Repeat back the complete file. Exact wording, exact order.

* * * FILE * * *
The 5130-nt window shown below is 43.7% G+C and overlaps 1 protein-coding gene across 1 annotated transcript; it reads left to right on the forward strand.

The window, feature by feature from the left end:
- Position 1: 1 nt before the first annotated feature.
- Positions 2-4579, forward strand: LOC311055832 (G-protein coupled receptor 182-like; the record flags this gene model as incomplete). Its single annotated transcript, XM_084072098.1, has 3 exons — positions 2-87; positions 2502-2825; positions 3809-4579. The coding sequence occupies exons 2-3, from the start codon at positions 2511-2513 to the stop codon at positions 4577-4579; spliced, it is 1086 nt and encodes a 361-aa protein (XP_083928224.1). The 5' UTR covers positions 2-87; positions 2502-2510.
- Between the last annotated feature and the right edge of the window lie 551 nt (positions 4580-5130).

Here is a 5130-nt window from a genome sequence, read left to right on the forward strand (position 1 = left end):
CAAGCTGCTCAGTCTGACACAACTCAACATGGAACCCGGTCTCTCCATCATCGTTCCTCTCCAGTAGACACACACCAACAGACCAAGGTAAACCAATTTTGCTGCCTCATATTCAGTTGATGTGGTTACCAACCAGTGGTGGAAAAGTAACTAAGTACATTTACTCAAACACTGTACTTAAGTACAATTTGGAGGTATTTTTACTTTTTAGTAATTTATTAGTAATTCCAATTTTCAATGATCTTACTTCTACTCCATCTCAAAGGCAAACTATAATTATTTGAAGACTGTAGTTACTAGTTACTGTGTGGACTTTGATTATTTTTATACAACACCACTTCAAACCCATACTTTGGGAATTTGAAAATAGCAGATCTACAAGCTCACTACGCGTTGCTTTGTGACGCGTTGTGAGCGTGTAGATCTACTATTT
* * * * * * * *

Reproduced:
The 5130-nt window shown below is 43.7% G+C and overlaps 1 protein-coding gene across 1 annotated transcript; it reads left to right on the forward strand.

The window, feature by feature from the left end:
- Position 1: 1 nt before the first annotated feature.
- Positions 2-4579, forward strand: LOC311055832 (G-protein coupled receptor 182-like; the record flags this gene model as incomplete). Its single annotated transcript, XM_084072098.1, has 3 exons — positions 2-87; positions 2502-2825; positions 3809-4579. The coding sequence occupies exons 2-3, from the start codon at positions 2511-2513 to the stop codon at positions 4577-4579; spliced, it is 1086 nt and encodes a 361-aa protein (XP_083928224.1). The 5' UTR covers positions 2-87; positions 2502-2510.
- Between the last annotated feature and the right edge of the window lie 551 nt (positions 4580-5130).

Here is a 5130-nt window from a genome sequence, read left to right on the forward strand (position 1 = left end):
CAAGCTGCTCAGTCTGACACAACTCAACATGGAACCCGGTCTCTCCATCATCGTTCCTCTCCAGTAGACACACACCAACAGACCAAGGTAAACCAATTTTGCTGCCTCATATTCAGTTGATGTGGTTACCAACCAGTGGTGGAAAAGTAACTAAGTACATTTACTCAAACACTGTACTTAAGTACAATTTGGAGGTATTTTTACTTTTTAGTAATTTATTAGTAATTCCAATTTTCAATGATCTTACTTCTACTCCATCTCAAAGGCAAACTATAATTATTTGAAGACTGTAGTTACTAGTTACTGTGTGGACTTTGATTATTTTTATACAACACCACTTCAAACCCATACTTTGGGAATTTGAAAATAGCAGATCTACAAGCTCACTACGCGTTGCTTTGTGACGCGTTGTGAGCGTGTAGATCTACTATTT